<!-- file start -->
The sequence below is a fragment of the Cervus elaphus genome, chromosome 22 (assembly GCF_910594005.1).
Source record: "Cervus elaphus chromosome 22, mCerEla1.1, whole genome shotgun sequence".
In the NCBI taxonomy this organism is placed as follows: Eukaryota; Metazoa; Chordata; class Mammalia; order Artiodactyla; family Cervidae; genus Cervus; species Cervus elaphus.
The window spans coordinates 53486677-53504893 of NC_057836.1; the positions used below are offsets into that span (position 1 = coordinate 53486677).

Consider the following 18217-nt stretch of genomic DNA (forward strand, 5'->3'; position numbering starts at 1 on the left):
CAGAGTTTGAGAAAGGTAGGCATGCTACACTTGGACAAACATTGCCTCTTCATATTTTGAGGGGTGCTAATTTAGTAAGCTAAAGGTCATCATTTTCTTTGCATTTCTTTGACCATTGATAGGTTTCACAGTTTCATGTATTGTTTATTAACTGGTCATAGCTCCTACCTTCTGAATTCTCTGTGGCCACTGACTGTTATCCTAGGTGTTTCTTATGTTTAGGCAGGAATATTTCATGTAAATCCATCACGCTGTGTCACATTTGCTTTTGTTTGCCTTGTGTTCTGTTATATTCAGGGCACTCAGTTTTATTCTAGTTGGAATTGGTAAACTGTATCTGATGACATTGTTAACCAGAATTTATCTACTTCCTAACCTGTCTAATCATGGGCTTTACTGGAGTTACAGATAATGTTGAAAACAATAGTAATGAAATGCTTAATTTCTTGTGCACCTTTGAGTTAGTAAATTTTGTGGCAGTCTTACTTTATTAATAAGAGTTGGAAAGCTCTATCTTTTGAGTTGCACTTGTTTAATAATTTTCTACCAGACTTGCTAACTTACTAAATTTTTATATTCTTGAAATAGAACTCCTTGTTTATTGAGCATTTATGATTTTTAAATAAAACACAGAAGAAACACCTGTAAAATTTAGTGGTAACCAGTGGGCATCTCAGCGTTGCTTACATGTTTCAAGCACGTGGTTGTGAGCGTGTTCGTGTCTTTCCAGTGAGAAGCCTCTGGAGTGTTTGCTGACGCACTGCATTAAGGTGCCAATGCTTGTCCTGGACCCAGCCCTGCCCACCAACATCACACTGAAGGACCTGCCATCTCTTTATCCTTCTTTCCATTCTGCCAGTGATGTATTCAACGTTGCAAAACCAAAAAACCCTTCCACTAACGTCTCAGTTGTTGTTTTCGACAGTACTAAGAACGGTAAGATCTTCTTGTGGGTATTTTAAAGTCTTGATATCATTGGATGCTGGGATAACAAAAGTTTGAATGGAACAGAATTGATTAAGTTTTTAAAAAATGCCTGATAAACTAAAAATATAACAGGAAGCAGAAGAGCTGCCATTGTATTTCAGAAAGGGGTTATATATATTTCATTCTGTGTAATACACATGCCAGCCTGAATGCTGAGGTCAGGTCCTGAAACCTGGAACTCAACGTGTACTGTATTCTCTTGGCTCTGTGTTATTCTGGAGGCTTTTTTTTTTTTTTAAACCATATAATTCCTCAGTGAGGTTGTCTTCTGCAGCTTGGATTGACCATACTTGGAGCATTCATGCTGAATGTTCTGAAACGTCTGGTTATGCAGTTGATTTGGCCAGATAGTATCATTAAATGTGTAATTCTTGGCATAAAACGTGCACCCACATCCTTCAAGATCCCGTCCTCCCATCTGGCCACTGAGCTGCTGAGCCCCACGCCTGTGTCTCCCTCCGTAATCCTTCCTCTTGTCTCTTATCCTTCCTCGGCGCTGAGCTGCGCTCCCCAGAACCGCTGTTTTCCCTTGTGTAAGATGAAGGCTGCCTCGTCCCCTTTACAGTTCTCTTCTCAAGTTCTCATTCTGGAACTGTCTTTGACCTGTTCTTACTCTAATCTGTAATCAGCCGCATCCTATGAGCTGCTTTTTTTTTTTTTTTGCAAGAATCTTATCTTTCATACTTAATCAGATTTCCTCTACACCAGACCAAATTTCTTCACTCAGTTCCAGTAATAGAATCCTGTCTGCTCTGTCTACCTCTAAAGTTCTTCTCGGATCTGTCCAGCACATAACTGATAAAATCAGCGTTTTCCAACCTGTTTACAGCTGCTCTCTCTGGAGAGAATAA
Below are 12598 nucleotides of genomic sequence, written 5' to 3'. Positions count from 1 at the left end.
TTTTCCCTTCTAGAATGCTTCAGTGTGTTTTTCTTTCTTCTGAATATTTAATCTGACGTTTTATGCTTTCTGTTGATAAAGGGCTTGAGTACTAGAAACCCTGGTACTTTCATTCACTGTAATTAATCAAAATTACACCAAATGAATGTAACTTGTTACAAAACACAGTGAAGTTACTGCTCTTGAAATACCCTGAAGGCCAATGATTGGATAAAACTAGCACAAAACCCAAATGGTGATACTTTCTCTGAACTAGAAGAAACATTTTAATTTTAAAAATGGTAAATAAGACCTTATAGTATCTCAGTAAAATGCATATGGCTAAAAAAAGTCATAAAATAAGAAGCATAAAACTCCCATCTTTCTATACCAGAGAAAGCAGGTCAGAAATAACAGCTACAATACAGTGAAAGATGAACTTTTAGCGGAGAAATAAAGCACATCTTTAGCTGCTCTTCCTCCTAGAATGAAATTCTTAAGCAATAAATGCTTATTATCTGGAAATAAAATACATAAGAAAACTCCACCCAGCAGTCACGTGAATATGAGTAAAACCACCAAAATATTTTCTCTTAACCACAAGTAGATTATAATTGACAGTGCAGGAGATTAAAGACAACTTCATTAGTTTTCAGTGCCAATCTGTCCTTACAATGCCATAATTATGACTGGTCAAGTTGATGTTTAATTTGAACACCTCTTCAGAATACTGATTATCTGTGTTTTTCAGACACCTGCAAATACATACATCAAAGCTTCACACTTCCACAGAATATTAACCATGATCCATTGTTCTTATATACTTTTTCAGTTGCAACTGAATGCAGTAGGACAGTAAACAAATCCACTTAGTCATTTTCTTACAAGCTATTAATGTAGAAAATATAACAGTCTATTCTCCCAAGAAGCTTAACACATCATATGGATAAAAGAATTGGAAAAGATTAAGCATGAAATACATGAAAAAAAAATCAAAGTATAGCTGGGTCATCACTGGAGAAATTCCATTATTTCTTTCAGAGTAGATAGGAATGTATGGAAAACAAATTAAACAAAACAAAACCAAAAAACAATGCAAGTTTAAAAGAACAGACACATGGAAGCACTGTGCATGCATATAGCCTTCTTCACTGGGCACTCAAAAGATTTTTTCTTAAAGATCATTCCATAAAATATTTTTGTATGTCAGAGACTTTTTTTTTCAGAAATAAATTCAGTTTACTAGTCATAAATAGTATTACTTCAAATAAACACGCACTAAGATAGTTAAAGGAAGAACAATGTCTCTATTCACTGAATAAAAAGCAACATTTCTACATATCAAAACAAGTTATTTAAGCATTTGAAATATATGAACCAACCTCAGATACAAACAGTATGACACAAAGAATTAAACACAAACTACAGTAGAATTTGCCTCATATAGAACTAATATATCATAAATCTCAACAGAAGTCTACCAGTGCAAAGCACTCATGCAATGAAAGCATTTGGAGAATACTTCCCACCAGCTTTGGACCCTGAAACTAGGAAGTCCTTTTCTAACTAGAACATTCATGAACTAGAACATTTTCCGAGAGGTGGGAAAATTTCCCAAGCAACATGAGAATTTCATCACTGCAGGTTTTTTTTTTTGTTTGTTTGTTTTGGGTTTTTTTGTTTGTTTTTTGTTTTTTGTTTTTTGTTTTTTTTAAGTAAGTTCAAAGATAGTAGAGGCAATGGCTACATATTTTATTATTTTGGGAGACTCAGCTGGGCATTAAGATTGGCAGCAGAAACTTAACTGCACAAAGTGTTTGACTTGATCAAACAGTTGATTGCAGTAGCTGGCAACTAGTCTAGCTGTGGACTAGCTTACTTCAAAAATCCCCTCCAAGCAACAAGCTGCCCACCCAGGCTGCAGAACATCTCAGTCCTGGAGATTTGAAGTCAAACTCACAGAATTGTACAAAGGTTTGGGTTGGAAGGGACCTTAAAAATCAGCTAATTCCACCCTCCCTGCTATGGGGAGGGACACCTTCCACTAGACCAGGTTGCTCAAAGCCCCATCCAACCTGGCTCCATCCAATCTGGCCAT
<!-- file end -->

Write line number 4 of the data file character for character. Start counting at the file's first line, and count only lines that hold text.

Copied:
The window spans coordinates 53486677-53504893 of NC_057836.1; the positions used below are offsets into that span (position 1 = coordinate 53486677).